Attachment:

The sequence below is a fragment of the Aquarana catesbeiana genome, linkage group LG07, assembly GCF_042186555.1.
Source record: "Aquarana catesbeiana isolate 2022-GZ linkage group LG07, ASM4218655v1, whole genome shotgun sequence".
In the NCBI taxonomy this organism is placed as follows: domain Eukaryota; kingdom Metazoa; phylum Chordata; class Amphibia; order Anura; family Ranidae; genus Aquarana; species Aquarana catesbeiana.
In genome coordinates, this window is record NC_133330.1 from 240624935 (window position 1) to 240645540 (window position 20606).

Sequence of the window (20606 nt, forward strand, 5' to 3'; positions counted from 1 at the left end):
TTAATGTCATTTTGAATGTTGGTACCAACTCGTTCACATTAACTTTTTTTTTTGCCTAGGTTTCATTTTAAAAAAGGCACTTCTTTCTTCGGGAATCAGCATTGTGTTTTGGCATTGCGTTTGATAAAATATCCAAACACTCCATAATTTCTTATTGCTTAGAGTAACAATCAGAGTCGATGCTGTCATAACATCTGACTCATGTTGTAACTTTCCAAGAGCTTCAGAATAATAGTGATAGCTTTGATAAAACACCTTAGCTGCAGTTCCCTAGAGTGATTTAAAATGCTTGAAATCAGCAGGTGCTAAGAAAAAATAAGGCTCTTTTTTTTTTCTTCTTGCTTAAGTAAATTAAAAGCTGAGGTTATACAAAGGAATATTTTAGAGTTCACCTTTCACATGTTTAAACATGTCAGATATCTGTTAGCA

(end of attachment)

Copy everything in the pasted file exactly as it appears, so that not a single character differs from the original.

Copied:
The sequence below is a fragment of the Aquarana catesbeiana genome, linkage group LG07, assembly GCF_042186555.1.
Source record: "Aquarana catesbeiana isolate 2022-GZ linkage group LG07, ASM4218655v1, whole genome shotgun sequence".
In the NCBI taxonomy this organism is placed as follows: domain Eukaryota; kingdom Metazoa; phylum Chordata; class Amphibia; order Anura; family Ranidae; genus Aquarana; species Aquarana catesbeiana.
In genome coordinates, this window is record NC_133330.1 from 240624935 (window position 1) to 240645540 (window position 20606).

Sequence of the window (20606 nt, forward strand, 5' to 3'; positions counted from 1 at the left end):
TTAATGTCATTTTGAATGTTGGTACCAACTCGTTCACATTAACTTTTTTTTTTGCCTAGGTTTCATTTTAAAAAAGGCACTTCTTTCTTCGGGAATCAGCATTGTGTTTTGGCATTGCGTTTGATAAAATATCCAAACACTCCATAATTTCTTATTGCTTAGAGTAACAATCAGAGTCGATGCTGTCATAACATCTGACTCATGTTGTAACTTTCCAAGAGCTTCAGAATAATAGTGATAGCTTTGATAAAACACCTTAGCTGCAGTTCCCTAGAGTGATTTAAAATGCTTGAAATCAGCAGGTGCTAAGAAAAAATAAGGCTCTTTTTTTTTTCTTCTTGCTTAAGTAAATTAAAAGCTGAGGTTATACAAAGGAATATTTTAGAGTTCACCTTTCACATGTTTAAACATGTCAGATATCTGTTAGCA